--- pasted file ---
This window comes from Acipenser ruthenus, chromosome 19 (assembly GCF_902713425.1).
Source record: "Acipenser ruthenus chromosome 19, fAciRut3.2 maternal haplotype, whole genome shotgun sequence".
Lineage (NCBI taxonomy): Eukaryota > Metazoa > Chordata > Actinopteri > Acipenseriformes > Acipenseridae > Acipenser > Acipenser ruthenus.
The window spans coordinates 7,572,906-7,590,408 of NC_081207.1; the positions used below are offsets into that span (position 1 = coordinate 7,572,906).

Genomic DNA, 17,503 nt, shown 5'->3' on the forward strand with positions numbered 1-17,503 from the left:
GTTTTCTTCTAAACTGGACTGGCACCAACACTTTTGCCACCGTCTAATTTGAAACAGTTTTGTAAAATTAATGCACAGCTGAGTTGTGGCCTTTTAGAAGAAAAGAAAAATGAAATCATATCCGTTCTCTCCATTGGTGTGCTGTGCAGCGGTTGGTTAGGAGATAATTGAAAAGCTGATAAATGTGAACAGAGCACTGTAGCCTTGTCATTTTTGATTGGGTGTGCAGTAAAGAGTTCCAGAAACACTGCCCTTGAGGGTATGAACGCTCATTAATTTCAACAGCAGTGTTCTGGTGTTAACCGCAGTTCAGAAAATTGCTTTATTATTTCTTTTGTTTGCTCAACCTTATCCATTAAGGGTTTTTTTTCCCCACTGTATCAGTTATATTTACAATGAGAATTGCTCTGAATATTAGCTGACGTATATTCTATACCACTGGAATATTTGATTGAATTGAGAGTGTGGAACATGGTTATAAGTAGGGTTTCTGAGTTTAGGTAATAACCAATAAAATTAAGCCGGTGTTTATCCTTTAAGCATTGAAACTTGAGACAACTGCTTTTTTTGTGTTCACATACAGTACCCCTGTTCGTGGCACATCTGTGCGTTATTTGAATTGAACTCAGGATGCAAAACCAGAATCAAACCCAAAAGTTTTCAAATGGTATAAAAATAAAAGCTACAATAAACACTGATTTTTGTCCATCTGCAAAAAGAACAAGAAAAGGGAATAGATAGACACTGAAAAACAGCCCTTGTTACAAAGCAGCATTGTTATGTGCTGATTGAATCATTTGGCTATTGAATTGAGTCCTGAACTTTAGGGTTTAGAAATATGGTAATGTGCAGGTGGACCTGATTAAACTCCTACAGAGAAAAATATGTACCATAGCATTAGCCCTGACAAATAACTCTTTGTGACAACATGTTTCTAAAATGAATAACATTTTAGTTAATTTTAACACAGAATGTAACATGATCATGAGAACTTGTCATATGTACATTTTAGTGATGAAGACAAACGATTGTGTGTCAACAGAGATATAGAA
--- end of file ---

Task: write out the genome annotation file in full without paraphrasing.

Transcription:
This window comes from Acipenser ruthenus, chromosome 19 (assembly GCF_902713425.1).
Source record: "Acipenser ruthenus chromosome 19, fAciRut3.2 maternal haplotype, whole genome shotgun sequence".
Lineage (NCBI taxonomy): Eukaryota > Metazoa > Chordata > Actinopteri > Acipenseriformes > Acipenseridae > Acipenser > Acipenser ruthenus.
The window spans coordinates 7,572,906-7,590,408 of NC_081207.1; the positions used below are offsets into that span (position 1 = coordinate 7,572,906).

Genomic DNA, 17,503 nt, shown 5'->3' on the forward strand with positions numbered 1-17,503 from the left:
GTTTTCTTCTAAACTGGACTGGCACCAACACTTTTGCCACCGTCTAATTTGAAACAGTTTTGTAAAATTAATGCACAGCTGAGTTGTGGCCTTTTAGAAGAAAAGAAAAATGAAATCATATCCGTTCTCTCCATTGGTGTGCTGTGCAGCGGTTGGTTAGGAGATAATTGAAAAGCTGATAAATGTGAACAGAGCACTGTAGCCTTGTCATTTTTGATTGGGTGTGCAGTAAAGAGTTCCAGAAACACTGCCCTTGAGGGTATGAACGCTCATTAATTTCAACAGCAGTGTTCTGGTGTTAACCGCAGTTCAGAAAATTGCTTTATTATTTCTTTTGTTTGCTCAACCTTATCCATTAAGGGTTTTTTTTCCCCACTGTATCAGTTATATTTACAATGAGAATTGCTCTGAATATTAGCTGACGTATATTCTATACCACTGGAATATTTGATTGAATTGAGAGTGTGGAACATGGTTATAAGTAGGGTTTCTGAGTTTAGGTAATAACCAATAAAATTAAGCCGGTGTTTATCCTTTAAGCATTGAAACTTGAGACAACTGCTTTTTTTGTGTTCACATACAGTACCCCTGTTCGTGGCACATCTGTGCGTTATTTGAATTGAACTCAGGATGCAAAACCAGAATCAAACCCAAAAGTTTTCAAATGGTATAAAAATAAAAGCTACAATAAACACTGATTTTTGTCCATCTGCAAAAAGAACAAGAAAAGGGAATAGATAGACACTGAAAAACAGCCCTTGTTACAAAGCAGCATTGTTATGTGCTGATTGAATCATTTGGCTATTGAATTGAGTCCTGAACTTTAGGGTTTAGAAATATGGTAATGTGCAGGTGGACCTGATTAAACTCCTACAGAGAAAAATATGTACCATAGCATTAGCCCTGACAAATAACTCTTTGTGACAACATGTTTCTAAAATGAATAACATTTTAGTTAATTTTAACACAGAATGTAACATGATCATGAGAACTTGTCATATGTACATTTTAGTGATGAAGACAAACGATTGTGTGTCAACAGAGATATAGAA